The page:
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Page last updated at 15:08 GMT, Tuesday, 30 March 2010 16:08 UK
Hope in sight for Dartford Warbler in Surrey
By Heather Driscoll-Woodford
BBC Surrey

Dartford Warbler

Conservationists' fears that the South East's Dartford Warblers may not have survived the freezing winter have been allayed by new sightings of the birds.

Our smaller birds have struggled with the extreme conditions in the last couple of years, with the Dartford Warbler being no exception.

Cold weather in 2009 caused a 90% reduction in warbler numbers across the Thames Basin and Wealden Heaths.

New reports are a positive sign that Surrey's warblers are still present.

The Dartford Warbler is rare in the UK and lives almost exclusively in the South. It was first found in England in 1787, and prefers milder winter weather than we have experienced recently.

It also depends on our local heathland habitat for survival, feeding on the insects and spiders which live on plants such as gorse.

In the last 30 years, warbler numbers in the Thames Basin and Wealden Heaths Special Protection Areas (SPAs) have grown from around 200 to 2000.

Dartford Warbler
Chobham Common SSSI
Bourley & Long Valley SSSI
Castle Bottom to Yateley
Hawley Common SSSI

However, freezing weather and snow in the early parts of 2009 and 2010 caused concern that the small birds could die out in Surrey and the rest of the South.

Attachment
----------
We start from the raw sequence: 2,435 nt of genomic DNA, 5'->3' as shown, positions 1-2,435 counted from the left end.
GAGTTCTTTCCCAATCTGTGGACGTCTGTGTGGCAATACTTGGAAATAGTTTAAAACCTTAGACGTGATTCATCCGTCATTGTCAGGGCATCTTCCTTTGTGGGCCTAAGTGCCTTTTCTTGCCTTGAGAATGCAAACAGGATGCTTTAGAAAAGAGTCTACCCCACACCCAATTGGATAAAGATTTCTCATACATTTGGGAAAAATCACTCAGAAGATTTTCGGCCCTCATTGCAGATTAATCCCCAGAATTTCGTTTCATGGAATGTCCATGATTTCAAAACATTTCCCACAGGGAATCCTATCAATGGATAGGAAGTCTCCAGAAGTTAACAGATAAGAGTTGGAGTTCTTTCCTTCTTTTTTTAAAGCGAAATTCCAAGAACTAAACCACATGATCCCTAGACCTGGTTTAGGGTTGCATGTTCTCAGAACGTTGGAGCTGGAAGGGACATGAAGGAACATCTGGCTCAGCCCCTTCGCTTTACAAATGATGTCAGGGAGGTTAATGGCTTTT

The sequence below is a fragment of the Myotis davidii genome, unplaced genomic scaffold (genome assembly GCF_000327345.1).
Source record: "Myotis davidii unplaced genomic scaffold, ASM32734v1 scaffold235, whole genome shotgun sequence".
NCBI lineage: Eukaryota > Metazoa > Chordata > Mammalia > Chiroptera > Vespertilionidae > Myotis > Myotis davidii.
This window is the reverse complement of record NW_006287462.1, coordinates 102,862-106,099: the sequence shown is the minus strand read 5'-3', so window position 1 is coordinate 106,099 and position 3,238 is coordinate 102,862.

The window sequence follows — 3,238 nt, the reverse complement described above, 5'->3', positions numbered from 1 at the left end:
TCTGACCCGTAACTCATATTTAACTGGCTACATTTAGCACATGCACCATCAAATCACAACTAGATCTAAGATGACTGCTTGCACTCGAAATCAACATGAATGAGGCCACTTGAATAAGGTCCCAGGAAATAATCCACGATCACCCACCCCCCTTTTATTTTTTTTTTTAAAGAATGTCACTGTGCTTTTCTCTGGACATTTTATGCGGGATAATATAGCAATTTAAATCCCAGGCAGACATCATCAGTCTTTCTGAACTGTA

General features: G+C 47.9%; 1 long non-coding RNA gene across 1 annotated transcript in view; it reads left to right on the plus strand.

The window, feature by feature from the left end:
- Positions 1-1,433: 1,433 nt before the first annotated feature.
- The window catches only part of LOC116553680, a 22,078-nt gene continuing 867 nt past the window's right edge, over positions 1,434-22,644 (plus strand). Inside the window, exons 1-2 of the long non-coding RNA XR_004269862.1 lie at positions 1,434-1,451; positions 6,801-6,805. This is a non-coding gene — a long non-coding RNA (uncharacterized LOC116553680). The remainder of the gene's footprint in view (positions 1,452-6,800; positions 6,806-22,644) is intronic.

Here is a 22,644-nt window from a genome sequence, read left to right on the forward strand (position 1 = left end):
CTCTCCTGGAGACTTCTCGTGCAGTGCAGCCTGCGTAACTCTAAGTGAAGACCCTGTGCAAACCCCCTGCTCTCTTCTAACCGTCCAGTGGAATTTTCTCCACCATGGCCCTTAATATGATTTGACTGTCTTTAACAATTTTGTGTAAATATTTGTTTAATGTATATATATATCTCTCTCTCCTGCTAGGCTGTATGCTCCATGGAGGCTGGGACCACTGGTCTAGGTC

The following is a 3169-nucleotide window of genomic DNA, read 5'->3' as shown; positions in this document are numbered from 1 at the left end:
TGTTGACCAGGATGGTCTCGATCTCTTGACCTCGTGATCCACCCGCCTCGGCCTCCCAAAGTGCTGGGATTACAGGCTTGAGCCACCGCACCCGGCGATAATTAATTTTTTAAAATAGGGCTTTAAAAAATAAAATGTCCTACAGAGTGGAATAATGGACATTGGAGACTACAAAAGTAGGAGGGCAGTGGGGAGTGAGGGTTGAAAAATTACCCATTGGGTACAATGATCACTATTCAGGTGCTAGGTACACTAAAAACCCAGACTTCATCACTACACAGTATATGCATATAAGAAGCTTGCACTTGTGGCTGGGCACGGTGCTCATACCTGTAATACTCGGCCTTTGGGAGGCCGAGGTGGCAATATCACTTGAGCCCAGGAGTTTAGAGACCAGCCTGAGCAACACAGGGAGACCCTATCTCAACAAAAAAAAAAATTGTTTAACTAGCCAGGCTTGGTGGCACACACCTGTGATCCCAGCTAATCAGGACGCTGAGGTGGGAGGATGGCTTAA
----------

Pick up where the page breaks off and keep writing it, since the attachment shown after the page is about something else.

Carole Mortimer, Natural England conservation adviser for Chobham Common, says: "This species is on the edge of its natural range and is therefore at the mercy of the weather, so it is good to see the signs that the worst has not happened."

Now, conservationists are calling for the public to take care not to disturb the birds during the coming nesting season.

Samantha Dawes, RSPB Conservation Manager, says: "We are delighted to hear that some Dartford Warblers have hung on in heathland sites in Surrey. However, the surviving Thames Basin Heaths birds are still in perilously low numbers."

"Dartford Warblers are particularly sensitive to disturbance from people and dogs during the nesting season. The same goes for Nightjars and Woodlarks which are also present on these rare lowland heathland sites."

"Any such disturbance will set back their recovery even more."

The Dartford Warbler normally raises two broods of young each summer so could recover its numbers quickly, if the weather stays mild.

The Thames Basin and Wealden Heaths Special Protection Areas SPAs together extend from Bramshill, Crowthorne and Chobham in the north along the Hants/Surrey Border to the Devil's Punch Bowl and Woolmer Forest in the south, and include well known beauty spots such as Yateley, Horsell, Whitmoor, Frensham and Thursley Commons and large areas of military training ground including Ash and Longmoor Ranges.

Special Protection Areas and their Sites of Special Scientific Interest are internationally significant and safeguarded under European law.

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